If you ever tried to create a counter in a logic simulator, chances are that you have created a state machine using the build-in flip flop components offered by the simulator (most of them have dedicated components for D-type or JK flip flops).
In DLS there’s no such component. You have to create your own flip flop, out of basic logic gates, and use it to build your counter. Figure 1 shows the positive edge triggered D flip flop I used in previous posts to create the register file.
In most cases, building a counter using this FF will work fine. E.g. if the counter’s output is used as an input to a combinational network with its output value connected to another FF, which will in turn be latched at the next clock tick.
But there’s another use for a counter. You can use a counter to build specific sequences of pulses, such as the two phase clock shown in figure 2. This is the theoretical output of an
i8224. Phase 1 (
phi1) is HIGH for 2 clock ticks. It then goes to LOW and phase 2 (
phi2) goes to HIGH for the next 5 clock ticks. After that, both phases are LOW for 2 extra ticks.
In order to build such clock, we can use a mod-9 counter (since there are 9 ticks in a cycle). A mod-9 counter counts from 0 to 8 and then wraps around. Figure 3 shows the schematic of the counter. Note that since the maximum value of 8 requires 4 bits, there are 4 flip flops in the schematic.
Figure 4 below shows the two phase clock circuit using the mod-9 counter. Phase 1 is HIGH when
cnt is 0 or 1. Otherwise it’s LOW. Phase 2 is HIGH when
cnt is 2, 3, 4, 5 or 6, otherwise it’s low. The two outputs,
phi2 are used as clock inputs to an i8080 CPU.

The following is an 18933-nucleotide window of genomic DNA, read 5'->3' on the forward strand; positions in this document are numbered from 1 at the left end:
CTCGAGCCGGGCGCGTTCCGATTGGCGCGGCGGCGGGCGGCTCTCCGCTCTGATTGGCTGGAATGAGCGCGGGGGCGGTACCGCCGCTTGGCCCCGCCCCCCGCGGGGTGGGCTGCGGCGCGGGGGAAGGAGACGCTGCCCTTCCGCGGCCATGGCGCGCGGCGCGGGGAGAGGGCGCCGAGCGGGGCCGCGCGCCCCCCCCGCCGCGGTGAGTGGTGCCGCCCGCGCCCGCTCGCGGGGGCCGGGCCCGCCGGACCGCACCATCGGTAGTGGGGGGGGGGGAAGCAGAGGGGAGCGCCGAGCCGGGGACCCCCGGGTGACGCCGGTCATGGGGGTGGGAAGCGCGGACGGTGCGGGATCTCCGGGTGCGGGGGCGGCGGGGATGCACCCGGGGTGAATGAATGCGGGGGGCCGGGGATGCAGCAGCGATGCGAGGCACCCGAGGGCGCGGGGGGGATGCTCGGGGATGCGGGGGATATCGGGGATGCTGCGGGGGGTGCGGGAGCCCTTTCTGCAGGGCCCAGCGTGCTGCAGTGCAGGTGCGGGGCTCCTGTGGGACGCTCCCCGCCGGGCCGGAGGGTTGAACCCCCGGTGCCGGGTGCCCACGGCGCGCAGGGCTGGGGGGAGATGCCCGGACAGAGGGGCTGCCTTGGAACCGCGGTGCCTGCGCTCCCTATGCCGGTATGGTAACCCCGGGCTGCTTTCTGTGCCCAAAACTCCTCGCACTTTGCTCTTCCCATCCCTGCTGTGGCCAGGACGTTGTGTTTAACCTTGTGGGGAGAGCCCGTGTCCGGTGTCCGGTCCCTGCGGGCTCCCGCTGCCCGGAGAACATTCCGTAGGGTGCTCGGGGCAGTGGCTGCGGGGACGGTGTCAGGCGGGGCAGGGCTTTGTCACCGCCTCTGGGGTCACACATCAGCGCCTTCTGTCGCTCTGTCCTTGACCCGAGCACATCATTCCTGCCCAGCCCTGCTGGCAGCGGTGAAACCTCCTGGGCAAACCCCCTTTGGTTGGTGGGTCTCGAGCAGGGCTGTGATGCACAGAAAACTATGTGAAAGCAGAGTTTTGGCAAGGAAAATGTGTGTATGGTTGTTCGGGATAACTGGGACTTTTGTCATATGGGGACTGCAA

Theoretically, everything should work correctly if we use the FF from figure 1. The counter should count from 0 to 8,
phi2 will be calculated based on the counter’s value and the i8080 should function as expected. Unfortunately, this isn’t the case (otherwise I wouldn’t have written this :)). Let’s take a look at the timing output of the circuit from figure 4, where the mod-9 counter has been implemented using the FF from figure 1.
phi1 looks correct. But
phi2 has 2ns spikes every time the next counter value requires 2 bits to be flipped (e.g. from 1 to 2, bit #0 should go from HIGH to LOW and bit #1 should go from LOW to HIGH). This is because the FF from figure 1 has a different clk-to-Q propagation delay depending on whether Q is going to rise (0 to 1) or fall (1 to 0). Figures 6 and 7 show the critical path for both cases.
Q is going to rise, the rising edge of the
clk requires 8ns to reach it. When
Q is going to fall, the
clk signal requires 10ns to reach it. There is a 2ns difference between the two cases and this is the reason for the spikes in figure 5. The mod-9 counter generates the sequence 0, 1, 3, 2, 3, 7, 4, 5, etc., instead of the expected sequence of 0, 1, 2, 3, 4, 5, etc., because bits go from LOW to HIGH faster than they go from HIGH to LOW.
The fix is easy given the paths from figures 6 and 7. The best we can do is to make the fast path a bit slower. This can be achieved by inserting a 2ns buffer as shown in figure 8.
Figure 9 shows the timing graph of the two phase clock using a mod-9 counter implemented with the FF from figure 8.
Note: The final FF from figure 8 still includes the 4ns buffer after the
clk which I added in a previous post for the register file. This buffer is used to synchronize
D in case both of them switch at the same time. In other words, it makes the setup time of the FF equal to 0 (tS = 0). In the counter case, this delay shouldn’t be needed. By removing the buffer, the FF’s propagation delay can be reduced to 6ns instead of 10ns. This means that the counter can work with a faster clock.
Thanks for reading. Comments/suggestions/corrections are welcome.